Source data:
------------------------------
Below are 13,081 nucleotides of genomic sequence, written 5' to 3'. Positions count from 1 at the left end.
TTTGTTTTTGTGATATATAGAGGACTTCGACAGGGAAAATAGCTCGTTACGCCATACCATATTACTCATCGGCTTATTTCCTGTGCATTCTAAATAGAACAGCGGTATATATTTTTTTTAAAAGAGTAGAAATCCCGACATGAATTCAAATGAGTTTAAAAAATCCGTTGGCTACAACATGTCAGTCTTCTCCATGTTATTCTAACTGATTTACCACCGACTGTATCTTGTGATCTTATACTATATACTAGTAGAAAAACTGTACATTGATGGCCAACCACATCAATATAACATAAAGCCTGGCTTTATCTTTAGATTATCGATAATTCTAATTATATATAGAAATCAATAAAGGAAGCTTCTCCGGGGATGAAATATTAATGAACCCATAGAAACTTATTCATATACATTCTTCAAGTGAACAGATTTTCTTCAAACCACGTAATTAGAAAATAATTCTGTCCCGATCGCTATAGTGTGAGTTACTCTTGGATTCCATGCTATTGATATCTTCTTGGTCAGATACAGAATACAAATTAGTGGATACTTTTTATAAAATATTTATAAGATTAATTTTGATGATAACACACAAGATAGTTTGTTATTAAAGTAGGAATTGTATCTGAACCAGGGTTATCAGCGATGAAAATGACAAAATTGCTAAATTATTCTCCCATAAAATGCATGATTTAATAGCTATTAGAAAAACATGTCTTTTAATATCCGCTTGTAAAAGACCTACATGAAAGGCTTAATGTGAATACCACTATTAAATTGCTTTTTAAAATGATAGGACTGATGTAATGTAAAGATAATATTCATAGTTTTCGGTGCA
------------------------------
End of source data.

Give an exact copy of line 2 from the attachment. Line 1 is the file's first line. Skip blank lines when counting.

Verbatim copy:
TTTGTTTTTGTGATATATAGAGGACTTCGACAGGGAAAATAGCTCGTTACGCCATACCATATTACTCATCGGCTTATTTCCTGTGCATTCTAAATAGAACAGCGGTATATATTTTTTTTAAAAGAGTAGAAATCCCGACATGAATTCAAATGAGTTTAAAAAATCCGTTGGCTACAACATGTCAGTCTTCTCCATGTTATTCTAACTGATTTACCACCGACTGTATCTTGTGATCTTATACTATATACTAGTAGAAAAACTGTACATTGATGGCCAACCACATCAATATAACATAAAGCCTGGCTTTATCTTTAGATTATCGATAATTCTAATTATATATAGAAATCAATAAAGGAAGCTTCTCCGGGGATGAAATATTAATGAACCCATAGAAACTTATTCATATACATTCTTCAAGTGAACAGATTTTCTTCAAACCACGTAATTAGAAAATAATTCTGTCCCGATCGCTATAGTGTGAGTTACTCTTGGATTCCATGCTATTGATATCTTCTTGGTCAGATACAGAATACAAATTAGTGGATACTTTTTATAAAATATTTATAAGATTAATTTTGATGATAACACACAAGATAGTTTGTTATTAAAGTAGGAATTGTATCTGAACCAGGGTTATCAGCGATGAAAATGACAAAATTGCTAAATTATTCTCCCATAAAATGCATGATTTAATAGCTATTAGAAAAACATGTCTTTTAATATCCGCTTGTAAAAGACCTACATGAAAGGCTTAATGTGAATACCACTATTAAATTGCTTTTTAAAATGATAGGACTGATGTAATGTAAAGATAATATTCATAGTTTTCGGTGCA